NASHVILLE, Tenn. (AP) -- The five other guys in the Grammy-nominated Zac Brown Band have achieved a Zen-like state of trust in their eponymous leader — but it's taken some time.
The guy has some off-the-wall plans, after all.
"The first couple times that Zac had a couple of crazy ideas," fiddler Jimmy De Martini said, "we were like, uh ... "
"It'll never work!" drummer Chris Fryar shouted.
"But it worked out," De Martini continued. "So now we're like, 'I bet that's gonna work.'"
"The crazier the idea the more likely it is to be highly successful with this group of guys," Fryar said. "It's amazing."
So far his surefire plan for world domination is right on schedule. Over the last three years Brown has suggested the band:
— Feed hundreds of fans club members at every show from a gargantuan custom-built tractor-trailer kitchen on wheels.
— Build and staff seven separate businesses that handle everything from publishing, film and music videos, and T-shirts — and why not throw in a machine shop for a planned line of custom knives?
— Start it's own record label.
— Retrofit a warehouse to hold it all.
Will Ward, a partner in the band's management company, ROAR, LLC, calls Brown "an incredible visionary."
"He's got this whole vision of greater things," Ward said. "And some of the ideas he comes up with I've found myself on occasion saying, 'Wait a minute, I should've come up with that. That should've been our idea.' Because he really gets it, and he understands. He really puts himself in the fans' shoes and wants to make the experience for them something above and beyond going to the concert."
The power of Brown's gift was on full display at a late December show at the Bridgestone Arena. A sellout crowd that overflowed into the obstructed view sections sang along to every song.
"Even the songs that haven't even been released on a CD yet, so it's pretty crazy," Fryar said.
The experience remains a little dizzying.
"It's a surreal thing to walk out on stage now," Fryar said. "What was it — two years, two and a half years ago? — we were just starting to promote 'Chicken Fried' and we'd go and play these bars and there'd be maybe a hundred people in there. They didn't know who we were."
The band was in a jovial mood after taking its first extended break since the 2008 release of their debut album, "The Foundation," and many jokes were cracked. They had interviews and planning meetings all day and dinner with 200 fans, and gathered friends to play four solid hours of music that included a surprise drop-in by Alan Jackson — bearing the gift of a white convertible Cadillac. He sang "As She's Walking Away" duet with Brown, the first No. 1 hit from "You Get What You Give." Like the band's first album, which spawned four No. 1s on Billboard's country chart, the album is a hit.
The ultimate idea is to have 10 food trucks on site so every fan can experience Rusty Hamlin's Southern-flavored creations, a roster of radio hits from all points on the dial — not just country frequencies — and a live-show experience more diverse than anything currently offered.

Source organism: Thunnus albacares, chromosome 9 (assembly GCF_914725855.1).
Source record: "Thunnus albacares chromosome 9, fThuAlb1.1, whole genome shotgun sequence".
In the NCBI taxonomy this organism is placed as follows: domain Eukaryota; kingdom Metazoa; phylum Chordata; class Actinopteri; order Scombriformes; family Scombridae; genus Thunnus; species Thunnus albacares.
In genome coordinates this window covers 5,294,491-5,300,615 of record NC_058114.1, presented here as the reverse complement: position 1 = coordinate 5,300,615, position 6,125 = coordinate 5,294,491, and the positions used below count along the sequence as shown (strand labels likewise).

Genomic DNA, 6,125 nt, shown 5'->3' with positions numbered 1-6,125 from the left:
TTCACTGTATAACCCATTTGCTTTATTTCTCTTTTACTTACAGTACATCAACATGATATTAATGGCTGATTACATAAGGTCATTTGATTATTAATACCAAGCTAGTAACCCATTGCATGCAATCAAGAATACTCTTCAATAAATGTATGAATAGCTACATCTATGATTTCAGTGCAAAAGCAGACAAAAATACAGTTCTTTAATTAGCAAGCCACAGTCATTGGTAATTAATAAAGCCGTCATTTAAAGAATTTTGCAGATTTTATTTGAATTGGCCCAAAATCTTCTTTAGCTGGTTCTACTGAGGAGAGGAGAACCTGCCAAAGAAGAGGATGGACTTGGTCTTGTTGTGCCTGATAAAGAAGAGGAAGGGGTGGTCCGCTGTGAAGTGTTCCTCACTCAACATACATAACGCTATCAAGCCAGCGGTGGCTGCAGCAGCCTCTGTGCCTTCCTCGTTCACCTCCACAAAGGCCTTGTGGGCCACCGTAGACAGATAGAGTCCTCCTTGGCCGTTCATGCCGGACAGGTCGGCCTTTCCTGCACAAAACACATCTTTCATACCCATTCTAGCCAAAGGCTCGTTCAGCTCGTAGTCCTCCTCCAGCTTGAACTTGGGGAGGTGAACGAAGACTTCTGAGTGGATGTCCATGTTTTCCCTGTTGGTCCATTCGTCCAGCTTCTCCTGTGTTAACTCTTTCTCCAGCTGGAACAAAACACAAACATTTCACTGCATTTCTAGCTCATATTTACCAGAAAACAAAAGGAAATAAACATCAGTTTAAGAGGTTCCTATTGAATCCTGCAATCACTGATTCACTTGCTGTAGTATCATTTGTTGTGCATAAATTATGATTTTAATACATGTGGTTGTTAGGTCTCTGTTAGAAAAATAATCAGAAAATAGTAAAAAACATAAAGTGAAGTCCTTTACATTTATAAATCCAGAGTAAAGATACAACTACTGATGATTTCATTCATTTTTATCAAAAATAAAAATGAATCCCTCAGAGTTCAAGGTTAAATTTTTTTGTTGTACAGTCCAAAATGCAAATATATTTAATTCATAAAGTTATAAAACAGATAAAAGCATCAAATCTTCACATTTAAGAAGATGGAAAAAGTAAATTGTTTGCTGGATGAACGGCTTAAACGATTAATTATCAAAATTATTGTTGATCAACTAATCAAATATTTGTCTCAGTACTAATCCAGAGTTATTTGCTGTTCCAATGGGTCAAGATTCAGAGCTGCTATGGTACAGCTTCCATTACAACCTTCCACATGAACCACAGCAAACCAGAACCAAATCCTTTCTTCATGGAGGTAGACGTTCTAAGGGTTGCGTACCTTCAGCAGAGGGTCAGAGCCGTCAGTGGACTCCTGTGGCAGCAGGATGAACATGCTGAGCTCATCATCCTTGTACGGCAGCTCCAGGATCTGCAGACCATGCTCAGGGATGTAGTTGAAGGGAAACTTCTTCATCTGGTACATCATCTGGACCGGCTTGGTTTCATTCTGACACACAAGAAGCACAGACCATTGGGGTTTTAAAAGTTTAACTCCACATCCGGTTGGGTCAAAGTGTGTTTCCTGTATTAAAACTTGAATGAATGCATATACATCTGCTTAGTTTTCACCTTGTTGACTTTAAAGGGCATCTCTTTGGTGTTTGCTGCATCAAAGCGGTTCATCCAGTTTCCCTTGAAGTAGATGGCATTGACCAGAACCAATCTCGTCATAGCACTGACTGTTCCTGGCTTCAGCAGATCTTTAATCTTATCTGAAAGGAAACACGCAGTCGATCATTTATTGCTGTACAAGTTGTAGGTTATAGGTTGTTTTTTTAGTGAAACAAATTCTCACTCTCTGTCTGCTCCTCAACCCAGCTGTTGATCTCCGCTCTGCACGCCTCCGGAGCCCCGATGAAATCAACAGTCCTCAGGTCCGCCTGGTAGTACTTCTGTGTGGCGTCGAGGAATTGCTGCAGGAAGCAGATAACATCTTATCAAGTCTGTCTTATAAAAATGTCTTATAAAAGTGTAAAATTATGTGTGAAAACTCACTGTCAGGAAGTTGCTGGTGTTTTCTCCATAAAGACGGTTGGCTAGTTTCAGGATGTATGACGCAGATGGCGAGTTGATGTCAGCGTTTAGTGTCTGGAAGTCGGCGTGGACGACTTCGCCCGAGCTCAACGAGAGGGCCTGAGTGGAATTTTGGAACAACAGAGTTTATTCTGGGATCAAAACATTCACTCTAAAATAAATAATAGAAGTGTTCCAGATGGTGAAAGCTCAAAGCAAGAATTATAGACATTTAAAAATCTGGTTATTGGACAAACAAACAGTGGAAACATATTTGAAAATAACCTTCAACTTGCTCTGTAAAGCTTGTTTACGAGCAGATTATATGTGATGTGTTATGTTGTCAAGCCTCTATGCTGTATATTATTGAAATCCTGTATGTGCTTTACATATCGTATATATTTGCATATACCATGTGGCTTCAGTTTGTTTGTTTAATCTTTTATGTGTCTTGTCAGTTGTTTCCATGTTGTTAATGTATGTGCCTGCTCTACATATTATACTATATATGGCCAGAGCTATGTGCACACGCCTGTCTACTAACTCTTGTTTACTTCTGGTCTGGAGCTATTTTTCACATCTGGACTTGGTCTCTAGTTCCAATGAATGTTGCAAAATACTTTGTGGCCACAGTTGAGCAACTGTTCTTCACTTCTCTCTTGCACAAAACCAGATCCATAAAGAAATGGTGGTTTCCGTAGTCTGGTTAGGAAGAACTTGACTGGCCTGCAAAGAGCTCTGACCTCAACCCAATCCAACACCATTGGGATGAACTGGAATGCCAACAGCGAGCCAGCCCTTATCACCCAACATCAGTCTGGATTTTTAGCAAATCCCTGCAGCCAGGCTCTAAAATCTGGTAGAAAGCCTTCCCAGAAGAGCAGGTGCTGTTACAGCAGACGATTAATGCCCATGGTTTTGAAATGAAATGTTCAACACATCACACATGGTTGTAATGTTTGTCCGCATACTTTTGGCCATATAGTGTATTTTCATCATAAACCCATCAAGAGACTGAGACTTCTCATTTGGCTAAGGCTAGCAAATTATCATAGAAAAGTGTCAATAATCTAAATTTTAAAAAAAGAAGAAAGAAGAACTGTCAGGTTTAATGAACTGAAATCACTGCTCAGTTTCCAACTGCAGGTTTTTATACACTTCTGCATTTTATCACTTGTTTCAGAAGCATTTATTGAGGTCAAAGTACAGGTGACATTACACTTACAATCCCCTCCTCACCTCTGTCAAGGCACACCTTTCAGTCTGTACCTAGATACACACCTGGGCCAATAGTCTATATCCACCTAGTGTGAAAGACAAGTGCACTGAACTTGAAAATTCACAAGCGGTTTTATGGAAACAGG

"We want people to go to other concerts and feel like they got robbed," Brown said. "That's our goal."
It was a night few country music acts can top and a symbolic moment for a band that was turned down flat by the Nashville labels. All of them.
So they took a very different route, eventually selling "The Foundation" to Atlantic Records in New York. Unexpected enthusiastic support from country radio helped connect them with fans and the rest has been an uncommon success story, without compromise
In 2010 alone, the band won the Grammy for best new artist, opened stadium shows for Dave Matthews, played the main stage at Bonnaroo and had a No. 1 album. They ended the year with four more Grammy nominations, including best country album for "You Get What You Give." It's a category that sports the eclectic lineup of Dierks Bentley, Jamey Johnson, Lady Antebellum and Miranda Lambert, all acts who threw the bit headed in new directions that helped remake the definition of country music for a new century.
Lady A took it pop, Bentley headed for the hills with a rocking bluegrass sound, Lambert sparked white hot. Zac and the boys went mellow, riding a jam-band vibe that fits right in with their philosophy. Some critics and fans, hooked on the more traditional country sound of "Chicken Fried" and "Toes," objected, but no apologies are offered.
The six members of the band, which also includes bassist John Driskell Hopkins and multi-instrumentalis ts Clay Cook and Coy Bowles, bring diverse musical tastes, and bits of soul, R&B, hip hop and rock make it into the songs on "You Get What You Give."
It was another one of Brown's crazy idea that this mishmash of sounds could work on a grand scale.
Turns out the guy's money.
"I guess everybody is kind of all in on everybody else's crazy ideas," Bowles said. "I think that that's kind of the magic of the whole band. It has to do with songwriting and arranging music and living together and all that stuff. Everybody's kind of a lunatic on their own. So a lot of the ideas Zac comes up with, 'We're like, 'Yah, why not? What have we got to lose?'"